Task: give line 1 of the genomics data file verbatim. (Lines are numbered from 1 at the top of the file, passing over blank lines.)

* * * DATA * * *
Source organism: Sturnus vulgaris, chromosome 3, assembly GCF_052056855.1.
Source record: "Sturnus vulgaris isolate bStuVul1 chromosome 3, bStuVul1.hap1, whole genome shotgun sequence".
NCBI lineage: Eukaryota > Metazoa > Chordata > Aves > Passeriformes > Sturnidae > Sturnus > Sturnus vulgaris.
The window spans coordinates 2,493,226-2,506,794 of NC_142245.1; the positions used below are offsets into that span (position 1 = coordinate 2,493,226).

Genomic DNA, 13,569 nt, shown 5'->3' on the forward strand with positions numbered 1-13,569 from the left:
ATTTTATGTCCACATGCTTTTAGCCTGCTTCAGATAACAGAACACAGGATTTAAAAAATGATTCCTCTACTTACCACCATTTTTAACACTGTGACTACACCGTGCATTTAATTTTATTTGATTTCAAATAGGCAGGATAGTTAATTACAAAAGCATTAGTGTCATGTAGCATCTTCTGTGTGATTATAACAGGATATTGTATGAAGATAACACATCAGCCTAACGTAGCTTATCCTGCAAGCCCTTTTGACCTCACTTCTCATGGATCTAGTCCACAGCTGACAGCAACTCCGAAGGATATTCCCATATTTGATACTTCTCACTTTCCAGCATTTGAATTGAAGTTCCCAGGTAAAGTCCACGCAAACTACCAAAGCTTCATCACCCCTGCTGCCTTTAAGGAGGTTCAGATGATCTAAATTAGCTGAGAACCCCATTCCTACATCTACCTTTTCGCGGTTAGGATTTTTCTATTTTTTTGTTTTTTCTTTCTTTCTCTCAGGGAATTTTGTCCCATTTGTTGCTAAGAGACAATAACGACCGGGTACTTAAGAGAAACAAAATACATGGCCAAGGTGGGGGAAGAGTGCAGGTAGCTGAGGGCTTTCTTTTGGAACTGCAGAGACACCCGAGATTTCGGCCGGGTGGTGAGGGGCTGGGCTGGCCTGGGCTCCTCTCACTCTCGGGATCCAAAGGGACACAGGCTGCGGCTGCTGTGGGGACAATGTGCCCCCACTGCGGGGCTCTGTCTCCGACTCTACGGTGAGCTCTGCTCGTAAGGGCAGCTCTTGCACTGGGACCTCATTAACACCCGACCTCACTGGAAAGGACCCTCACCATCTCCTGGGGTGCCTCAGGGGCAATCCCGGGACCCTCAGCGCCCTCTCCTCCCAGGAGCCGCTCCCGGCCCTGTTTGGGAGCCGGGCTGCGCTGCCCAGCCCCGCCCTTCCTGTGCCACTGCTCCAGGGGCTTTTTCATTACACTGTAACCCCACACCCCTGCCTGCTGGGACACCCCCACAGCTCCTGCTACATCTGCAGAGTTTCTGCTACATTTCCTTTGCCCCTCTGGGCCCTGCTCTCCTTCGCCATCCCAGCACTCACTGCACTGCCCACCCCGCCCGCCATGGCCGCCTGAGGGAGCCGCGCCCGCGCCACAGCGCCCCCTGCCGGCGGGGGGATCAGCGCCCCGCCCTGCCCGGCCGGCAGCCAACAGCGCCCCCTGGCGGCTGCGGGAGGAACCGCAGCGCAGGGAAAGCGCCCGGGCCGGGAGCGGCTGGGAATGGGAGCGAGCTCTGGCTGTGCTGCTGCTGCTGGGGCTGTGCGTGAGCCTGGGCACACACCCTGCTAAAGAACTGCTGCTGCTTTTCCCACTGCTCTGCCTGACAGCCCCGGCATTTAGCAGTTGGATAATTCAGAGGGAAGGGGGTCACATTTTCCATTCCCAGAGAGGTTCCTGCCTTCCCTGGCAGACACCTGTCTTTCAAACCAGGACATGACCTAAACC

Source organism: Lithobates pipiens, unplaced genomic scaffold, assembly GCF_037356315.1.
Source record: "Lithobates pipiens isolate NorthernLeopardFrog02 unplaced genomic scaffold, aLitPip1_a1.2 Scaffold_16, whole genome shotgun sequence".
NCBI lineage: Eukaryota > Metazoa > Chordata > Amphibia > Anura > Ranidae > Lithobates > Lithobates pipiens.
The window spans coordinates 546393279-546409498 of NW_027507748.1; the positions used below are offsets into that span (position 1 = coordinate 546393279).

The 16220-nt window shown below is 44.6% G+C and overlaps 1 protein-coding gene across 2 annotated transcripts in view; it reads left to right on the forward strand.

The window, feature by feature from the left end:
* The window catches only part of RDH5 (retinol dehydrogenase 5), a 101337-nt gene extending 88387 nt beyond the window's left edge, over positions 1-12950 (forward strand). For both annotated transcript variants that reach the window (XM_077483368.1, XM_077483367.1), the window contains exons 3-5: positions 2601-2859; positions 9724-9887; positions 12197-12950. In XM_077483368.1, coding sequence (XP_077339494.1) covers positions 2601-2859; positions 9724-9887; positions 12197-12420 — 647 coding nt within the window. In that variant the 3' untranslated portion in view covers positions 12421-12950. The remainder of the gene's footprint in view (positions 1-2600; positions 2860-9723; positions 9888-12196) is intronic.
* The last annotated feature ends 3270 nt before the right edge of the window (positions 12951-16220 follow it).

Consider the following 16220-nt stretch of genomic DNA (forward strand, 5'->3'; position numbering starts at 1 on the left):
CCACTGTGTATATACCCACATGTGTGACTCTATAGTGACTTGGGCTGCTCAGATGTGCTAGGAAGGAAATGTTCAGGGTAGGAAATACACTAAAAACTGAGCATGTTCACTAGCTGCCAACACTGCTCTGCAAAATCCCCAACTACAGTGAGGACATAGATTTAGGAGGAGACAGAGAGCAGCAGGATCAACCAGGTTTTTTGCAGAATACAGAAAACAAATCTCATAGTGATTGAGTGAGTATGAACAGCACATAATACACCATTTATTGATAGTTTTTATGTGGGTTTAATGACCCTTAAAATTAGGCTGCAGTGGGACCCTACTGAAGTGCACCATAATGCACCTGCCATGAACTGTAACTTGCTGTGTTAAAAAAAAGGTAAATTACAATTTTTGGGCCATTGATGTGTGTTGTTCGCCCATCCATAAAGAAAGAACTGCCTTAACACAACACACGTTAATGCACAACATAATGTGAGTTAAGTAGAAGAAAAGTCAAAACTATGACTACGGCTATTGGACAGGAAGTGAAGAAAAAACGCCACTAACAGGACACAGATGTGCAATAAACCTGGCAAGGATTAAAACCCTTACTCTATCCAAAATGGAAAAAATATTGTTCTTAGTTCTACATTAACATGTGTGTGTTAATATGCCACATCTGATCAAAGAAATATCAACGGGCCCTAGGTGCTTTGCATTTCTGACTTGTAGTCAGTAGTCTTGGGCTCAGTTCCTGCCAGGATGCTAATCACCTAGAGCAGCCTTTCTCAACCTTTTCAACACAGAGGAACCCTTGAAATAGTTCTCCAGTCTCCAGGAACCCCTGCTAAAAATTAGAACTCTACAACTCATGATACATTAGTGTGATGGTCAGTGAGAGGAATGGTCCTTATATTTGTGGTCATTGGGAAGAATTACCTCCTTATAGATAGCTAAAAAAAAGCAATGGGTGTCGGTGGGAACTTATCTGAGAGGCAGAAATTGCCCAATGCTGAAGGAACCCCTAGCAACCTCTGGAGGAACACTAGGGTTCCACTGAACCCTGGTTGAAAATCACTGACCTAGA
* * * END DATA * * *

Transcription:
Source organism: Sturnus vulgaris, chromosome 3, assembly GCF_052056855.1.